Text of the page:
Reaction-Diffusion Cellular Automaton
This is the applet discussed in the 2011 Edition of the CMG. It simulates a reaction-diffusion model to demonstrate pattern formation. It takes a little tinkering to get a feel for what each variable does, so don't feel overwhelmed if you don't "get it" instantly. If you would like to quickly see some patterns forming, select one of the Presets on the lower left and click the "Load" button, and then click the "Go" button at the top of the applet.
·The go button starts the simulation if it is stopped, or unpauses.
·The pause button pauses the simulation. While paused you can either unpause, by clicking go or pause. If you click the tick button it will advance the simulation by another tick and pause again.
·The stop button ends the simulation at its current point.
·While the simulation is running you can select different Drawing Styles.
·The display is showing you how much of the molecule is present in that area of the skin. This level is what triggers those skin cells to make a particular pigment.
·When U and V are both shown, U is yellow and V is blue.
·The "U Thresholds" and "U Histogram" are typically the most useful.
·The histogram view slices the range of values into stairsteps and shows each one in a contrasting color, which can help to visualize different shapes that might be present in the display. The number of bands is how many ranges to divide the display into. Usually 10-20 is most useful.
·The threshold views also divide the range into discrete steps, but allows you to choose the ranges and what colors they represent. Click the Color buttons to change the color for that range. You can change the ranges with the text boxes on the left, or in the color bar by dragging the edge of a range with the mouse.
·The isometric view didn't turn out to be very useful, but it can be interesting to look at when the simulation is completed or paused.
·The Presets are saved on the server so that visitors can see what interesting settings have been found by other users. If you find some interesting settings, you're welcome to save them for others to check out.
·When loading up a preset, please read the description.
·Check out the different drawing styles for a preset.
·Presets will be looked at and if some appear to have been added accidentally, they will be removed.
Text box parameters
The other textboxes show numbers that you can change:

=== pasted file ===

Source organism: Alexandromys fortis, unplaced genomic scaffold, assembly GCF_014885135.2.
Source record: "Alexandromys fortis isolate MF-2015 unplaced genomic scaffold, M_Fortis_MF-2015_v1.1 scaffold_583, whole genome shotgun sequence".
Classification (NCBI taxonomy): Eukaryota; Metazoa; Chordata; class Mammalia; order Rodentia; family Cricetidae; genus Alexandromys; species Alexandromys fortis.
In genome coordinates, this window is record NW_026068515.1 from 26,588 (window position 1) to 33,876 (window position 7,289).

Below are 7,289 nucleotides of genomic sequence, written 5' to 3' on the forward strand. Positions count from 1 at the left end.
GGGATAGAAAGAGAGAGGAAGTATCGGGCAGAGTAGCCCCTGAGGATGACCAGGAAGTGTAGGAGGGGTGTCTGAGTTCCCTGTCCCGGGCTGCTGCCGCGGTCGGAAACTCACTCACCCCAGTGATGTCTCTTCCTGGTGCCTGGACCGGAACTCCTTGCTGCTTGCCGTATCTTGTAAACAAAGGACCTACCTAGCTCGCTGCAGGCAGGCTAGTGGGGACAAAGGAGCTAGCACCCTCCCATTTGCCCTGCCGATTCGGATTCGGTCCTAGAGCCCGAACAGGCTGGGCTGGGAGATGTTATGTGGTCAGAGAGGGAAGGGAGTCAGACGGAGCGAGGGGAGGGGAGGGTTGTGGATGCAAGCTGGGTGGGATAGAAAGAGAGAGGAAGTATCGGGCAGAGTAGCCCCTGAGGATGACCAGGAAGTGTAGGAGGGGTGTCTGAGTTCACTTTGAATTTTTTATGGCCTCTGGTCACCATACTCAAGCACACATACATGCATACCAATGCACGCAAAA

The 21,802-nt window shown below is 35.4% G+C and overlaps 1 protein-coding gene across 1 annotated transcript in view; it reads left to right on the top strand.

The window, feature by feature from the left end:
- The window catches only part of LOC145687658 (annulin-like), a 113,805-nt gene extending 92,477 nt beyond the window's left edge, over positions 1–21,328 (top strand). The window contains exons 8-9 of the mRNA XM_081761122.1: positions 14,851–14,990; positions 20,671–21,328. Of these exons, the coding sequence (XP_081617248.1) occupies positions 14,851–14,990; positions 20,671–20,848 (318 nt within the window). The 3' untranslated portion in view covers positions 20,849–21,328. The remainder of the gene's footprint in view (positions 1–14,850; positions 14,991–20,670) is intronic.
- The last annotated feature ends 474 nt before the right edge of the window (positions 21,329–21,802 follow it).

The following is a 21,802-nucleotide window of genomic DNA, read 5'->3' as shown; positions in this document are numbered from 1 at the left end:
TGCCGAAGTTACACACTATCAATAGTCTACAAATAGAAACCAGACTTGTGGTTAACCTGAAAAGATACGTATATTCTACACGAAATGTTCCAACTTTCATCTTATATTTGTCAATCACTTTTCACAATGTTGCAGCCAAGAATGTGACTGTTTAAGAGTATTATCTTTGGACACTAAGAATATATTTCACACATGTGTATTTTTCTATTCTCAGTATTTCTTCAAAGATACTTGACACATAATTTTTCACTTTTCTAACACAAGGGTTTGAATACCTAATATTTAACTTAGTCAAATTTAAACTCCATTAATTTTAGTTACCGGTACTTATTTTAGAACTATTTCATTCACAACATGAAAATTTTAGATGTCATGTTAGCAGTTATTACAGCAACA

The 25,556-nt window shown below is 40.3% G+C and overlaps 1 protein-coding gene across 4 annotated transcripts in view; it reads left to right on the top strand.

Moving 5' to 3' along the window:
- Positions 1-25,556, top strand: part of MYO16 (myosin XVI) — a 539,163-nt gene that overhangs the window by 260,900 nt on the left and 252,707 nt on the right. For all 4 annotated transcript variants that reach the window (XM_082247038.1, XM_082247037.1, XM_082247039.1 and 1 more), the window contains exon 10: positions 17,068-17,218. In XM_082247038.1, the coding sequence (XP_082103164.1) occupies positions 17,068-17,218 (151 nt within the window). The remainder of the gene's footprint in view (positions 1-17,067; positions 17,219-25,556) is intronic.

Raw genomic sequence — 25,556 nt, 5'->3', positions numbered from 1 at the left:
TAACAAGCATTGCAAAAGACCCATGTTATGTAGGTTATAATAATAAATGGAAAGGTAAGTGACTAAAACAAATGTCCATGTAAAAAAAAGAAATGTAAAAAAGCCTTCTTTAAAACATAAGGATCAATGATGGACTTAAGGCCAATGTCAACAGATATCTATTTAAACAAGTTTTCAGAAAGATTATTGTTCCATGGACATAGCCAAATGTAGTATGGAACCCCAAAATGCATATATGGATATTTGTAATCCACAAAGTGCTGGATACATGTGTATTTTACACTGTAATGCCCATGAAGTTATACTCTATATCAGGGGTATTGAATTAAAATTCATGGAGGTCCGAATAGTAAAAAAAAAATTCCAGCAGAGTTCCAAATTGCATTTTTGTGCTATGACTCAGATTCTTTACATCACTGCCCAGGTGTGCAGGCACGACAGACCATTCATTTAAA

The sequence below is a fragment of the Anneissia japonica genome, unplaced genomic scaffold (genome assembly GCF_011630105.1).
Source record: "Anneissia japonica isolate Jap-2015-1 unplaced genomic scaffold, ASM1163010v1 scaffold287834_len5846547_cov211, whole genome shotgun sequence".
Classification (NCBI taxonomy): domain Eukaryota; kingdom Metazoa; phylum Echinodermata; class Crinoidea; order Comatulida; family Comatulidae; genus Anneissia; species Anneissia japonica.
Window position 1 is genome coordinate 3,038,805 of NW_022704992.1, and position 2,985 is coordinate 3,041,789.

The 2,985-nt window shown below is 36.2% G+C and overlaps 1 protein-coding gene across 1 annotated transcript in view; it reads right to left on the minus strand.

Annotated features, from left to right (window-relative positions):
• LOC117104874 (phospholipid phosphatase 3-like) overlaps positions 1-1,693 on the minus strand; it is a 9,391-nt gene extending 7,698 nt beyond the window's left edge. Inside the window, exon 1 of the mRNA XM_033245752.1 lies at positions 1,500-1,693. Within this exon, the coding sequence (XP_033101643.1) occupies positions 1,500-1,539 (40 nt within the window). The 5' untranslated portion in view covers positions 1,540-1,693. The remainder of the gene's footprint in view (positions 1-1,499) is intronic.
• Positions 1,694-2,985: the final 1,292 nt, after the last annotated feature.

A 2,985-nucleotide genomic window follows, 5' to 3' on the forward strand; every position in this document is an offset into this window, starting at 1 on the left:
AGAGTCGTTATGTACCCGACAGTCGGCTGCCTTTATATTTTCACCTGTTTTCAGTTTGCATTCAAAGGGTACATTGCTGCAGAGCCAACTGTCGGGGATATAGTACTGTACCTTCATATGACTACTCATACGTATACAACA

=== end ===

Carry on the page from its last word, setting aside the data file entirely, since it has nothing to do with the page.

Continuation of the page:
·The Simulation Size is the width and height in dots. Changing this requires a recalculation of the cell matrix so it is best to do it while the simulation is stopped.
·Draw Every ____ tick sets how often the display is updated. Drawing can slow down the program so sometimes it helps to set this to 10 or 20.
·End at ____ ticks sets when the simulation will automatically stop.
·Fuse Spine at ____ ticks sets when the top and bottom halves start to interact with each other. This simulates the actual fusing of the left and right halves of the skin in an embryo.
·U and V Diffusion Rates, Reaction Rate, Replenish Rate, and Decay RateThese are what this simluation is all about... you have to observe it in action to get a feel for how these variables produce different outcomes.
·Edge Force U and V cause the top and bottom edges to stay at the values you enter here. Setting the Edge U to -1 will allow the cells at the edges to behave normally. This seems to be a vital component of the saddle shapes in cornsnake patterns, and it's assumed that these "edges" are where the pattern gets cut off on piedsided corns and the whitesided variations of other snakes.
·Moving the mouse over the main display will show the U and V values of cells.
·Click and drag on the main display with either mouse button to set a chunk of skin to either high U or V values. Some settings require this to kickstart the reaction.
What is being simulated?
·Each dot in the display represents a cell. There are two molecules that we will call U and V. The amount present in each cell is randomized at the start of the simulation. The "diffusion" component of the system is that each molecule diffuses across the tissue, trying to equalize the concentration between each cell and its neighbors. This is controlled by the U Diffusion and V Diffusion parameters.
·The "reaction" component is where two V molecules act to convert one U into one V. The rate of this is controlled by how many U and V molecules are present in the cell. The more there are, the faster U is converted into V. The "Reaction Rate" parameter in the simulation controls this.
·Molecule U is used up in the reaction, but it is also present in the underlying tissue, and diffuses up into the simulated layer of cells. This is represented by the "Replenish Rate" parameter.
·Molecule V builds up as a result of the reaction, but it also decays into another product, typically called P. This is represented by the "Decay Rate" parameter. The P value in the display is the amount of molecule P built up over the course of the simulation. Molecule P stays where it was produced in this simulation.
·The skin over the spine in an embryo is split for part of development and fuses together. The timing of this event (before, during, or after pattern development) can affect the resulting pattern. For example, zigzagging is easy to produce if the left and right halves remain separate.
For pseudocode and a more detailed explanation of the algorithm see this page.